Thursday, December 13, 2012

Intellectual Property at the Supreme Court: Is the 'New Economy' Driving the Court's Docket?

Back in October's "Being a Patent Troll Now Patented" and "Nathan Myhrvold's Cunning Plan to Prevent 3-D Printer Piracy" I mentioned:
"There are a couple potentially big intellectual property cases up before the Supreme Court this term that I had intended to get to this week but won't."
That was two months ago and we haven't even had the names of the cases grace the pages of Climateer Investing.
Today I'll start to rectify the omission.

A few days after the Myhrvold post the SCOTUSblog asked the headline question:
The decline in the Court’s merits docket is of course old news to SCOTUSblog readers, from about 150 cases a year at the dawn of the Rehnquist Court to about half that in the recent years of the Roberts Court.  And of course, the rapid decline in the last few years is also noteworthy — from 84 in OT2010 to 75 last year to only 48 cases granted so far for OT2012.

What might not be quite so obvious is the relative rise of intellectual property cases on the Court’s docket.  A recent lengthy piece in the New York Times emphasized the role that patent litigation has played in a variety of “new-economy” sectors.  What we can observe from the Court’s docket is that the number of intellectual property cases has been increasing in recent decades, even as the Court’s docket has shrunk.  To be sure, the number of cases is so small that it is difficult without looking at the numbers over a long period of time to be sure that these numbers represent real long-term trends.  Still, the presence of four core IP cases among the 48 grants to date for OT2012 (Kirtsaeng v. John Wiley & Sons, Already LLC v. Nike, Bowman v. Monsanto Co., and Gunn v. Minton), 8% of the argument calendar, is remarkable.  For comparison, I count 5% IP cases in OT2011 (4/75) and 6% in OT 2010 (5/84).  To get a sense for longer trends, ten years ago the Court decided 3 IP cases out of 73 opinions (4%) and twenty years ago only 2 out of 114 (2%).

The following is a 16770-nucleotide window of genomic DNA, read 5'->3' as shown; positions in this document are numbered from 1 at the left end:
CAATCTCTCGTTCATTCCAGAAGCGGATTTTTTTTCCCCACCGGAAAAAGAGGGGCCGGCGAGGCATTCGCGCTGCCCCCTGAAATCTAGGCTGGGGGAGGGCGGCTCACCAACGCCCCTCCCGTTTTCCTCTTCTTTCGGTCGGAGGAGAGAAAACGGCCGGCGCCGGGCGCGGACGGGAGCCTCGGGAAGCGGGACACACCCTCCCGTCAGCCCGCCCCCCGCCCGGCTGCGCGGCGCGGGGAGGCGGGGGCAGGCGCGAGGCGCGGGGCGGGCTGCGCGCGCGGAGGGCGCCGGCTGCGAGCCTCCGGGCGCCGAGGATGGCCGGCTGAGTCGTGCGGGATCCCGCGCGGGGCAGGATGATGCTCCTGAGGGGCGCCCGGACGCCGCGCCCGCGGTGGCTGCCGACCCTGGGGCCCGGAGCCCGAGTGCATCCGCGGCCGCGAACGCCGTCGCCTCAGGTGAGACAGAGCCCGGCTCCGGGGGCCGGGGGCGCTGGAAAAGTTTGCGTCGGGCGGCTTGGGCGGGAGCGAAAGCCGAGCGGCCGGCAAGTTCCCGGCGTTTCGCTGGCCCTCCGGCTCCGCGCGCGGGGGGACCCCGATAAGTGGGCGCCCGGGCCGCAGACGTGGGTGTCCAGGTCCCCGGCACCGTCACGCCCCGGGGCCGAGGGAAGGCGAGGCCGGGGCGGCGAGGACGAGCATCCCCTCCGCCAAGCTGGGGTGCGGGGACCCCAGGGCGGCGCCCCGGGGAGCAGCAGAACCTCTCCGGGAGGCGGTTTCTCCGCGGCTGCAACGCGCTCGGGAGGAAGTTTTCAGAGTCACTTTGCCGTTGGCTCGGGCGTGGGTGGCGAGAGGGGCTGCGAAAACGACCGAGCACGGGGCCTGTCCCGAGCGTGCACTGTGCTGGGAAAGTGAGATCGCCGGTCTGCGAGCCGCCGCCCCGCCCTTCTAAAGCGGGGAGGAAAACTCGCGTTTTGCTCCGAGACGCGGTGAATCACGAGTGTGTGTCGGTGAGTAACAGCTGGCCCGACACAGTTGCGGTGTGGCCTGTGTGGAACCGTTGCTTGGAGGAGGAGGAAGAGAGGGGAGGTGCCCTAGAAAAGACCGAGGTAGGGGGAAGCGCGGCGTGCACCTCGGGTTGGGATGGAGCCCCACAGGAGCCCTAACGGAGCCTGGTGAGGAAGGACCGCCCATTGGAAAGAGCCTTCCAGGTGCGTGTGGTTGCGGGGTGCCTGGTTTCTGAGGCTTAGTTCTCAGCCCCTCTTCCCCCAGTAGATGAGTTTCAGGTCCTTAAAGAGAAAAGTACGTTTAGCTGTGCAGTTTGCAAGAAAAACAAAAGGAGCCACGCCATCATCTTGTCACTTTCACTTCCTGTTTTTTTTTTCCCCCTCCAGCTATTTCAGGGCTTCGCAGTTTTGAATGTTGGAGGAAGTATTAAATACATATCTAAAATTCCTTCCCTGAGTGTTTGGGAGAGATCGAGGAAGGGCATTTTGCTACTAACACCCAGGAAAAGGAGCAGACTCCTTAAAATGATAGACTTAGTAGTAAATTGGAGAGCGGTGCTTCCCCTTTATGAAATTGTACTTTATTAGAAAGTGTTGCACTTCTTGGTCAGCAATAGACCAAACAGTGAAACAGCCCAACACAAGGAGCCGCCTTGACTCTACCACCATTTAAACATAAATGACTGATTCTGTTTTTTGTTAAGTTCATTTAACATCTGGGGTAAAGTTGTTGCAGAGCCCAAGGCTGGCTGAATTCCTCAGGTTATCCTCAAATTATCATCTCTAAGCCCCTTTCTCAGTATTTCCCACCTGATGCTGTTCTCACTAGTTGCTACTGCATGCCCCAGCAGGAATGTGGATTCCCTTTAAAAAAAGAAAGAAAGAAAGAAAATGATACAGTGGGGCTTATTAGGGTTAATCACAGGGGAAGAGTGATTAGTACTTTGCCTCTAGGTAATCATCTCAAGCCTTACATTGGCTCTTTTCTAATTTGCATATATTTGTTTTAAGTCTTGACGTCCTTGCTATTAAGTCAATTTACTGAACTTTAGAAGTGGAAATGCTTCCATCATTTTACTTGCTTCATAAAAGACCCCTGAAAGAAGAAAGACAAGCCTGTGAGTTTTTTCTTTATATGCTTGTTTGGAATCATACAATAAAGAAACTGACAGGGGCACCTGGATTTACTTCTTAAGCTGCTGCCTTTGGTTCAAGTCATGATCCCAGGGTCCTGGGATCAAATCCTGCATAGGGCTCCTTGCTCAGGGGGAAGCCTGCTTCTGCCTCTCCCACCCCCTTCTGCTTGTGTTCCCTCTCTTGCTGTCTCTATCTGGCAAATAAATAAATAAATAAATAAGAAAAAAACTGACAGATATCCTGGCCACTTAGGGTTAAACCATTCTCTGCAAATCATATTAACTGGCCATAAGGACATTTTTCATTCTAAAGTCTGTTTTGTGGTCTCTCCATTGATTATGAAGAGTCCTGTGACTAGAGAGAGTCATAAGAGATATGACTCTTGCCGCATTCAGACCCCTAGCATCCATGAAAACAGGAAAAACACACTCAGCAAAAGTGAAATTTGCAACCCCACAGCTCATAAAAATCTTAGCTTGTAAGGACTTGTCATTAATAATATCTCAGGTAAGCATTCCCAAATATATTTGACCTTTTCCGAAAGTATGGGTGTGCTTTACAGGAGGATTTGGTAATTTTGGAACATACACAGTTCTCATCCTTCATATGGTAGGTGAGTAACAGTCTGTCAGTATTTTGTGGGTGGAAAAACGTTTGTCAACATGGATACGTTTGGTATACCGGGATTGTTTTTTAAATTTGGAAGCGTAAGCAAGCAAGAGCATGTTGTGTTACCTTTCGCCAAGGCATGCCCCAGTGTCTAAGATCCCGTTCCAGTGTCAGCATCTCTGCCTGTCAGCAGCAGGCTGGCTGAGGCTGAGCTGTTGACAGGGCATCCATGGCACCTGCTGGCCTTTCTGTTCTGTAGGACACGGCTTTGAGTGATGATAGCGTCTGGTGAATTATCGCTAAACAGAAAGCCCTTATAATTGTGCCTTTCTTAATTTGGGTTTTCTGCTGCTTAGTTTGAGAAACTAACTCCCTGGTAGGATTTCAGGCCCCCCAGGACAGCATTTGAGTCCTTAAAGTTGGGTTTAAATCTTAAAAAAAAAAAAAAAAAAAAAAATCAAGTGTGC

But before we jump on the “trendiness” bandwagon, there is another equally simple way to describe the trend in the Court’s docket – bashing the Federal Circuit.  All who read the Court’s IP cases know that many of the Justices seem to have lost confidence in the Federal Circuit, at least in part because of an excessive tendency toward a broad interpretation of patent rights.  This has led to an increasing willingness, reminiscent of the Court’s treatment of the Ninth Circuit in past years, to review relatively minor decisions from the Federal Circuit...MORE
That question  of how broad IP protections should be is at the heart of the two cases I was referencing, Kirtsaeng and Bowman. Follow the SCOTUSblog links for their coverage to-date or stop by the Supreme Court for the status pages of Kirtsaeng and Bowman.

We'll be back with more after the New Year on why these cases are so important.
For more backround see Reuters Nov. 30 piece: "The Roberts court’s fondness for intellectual property cases".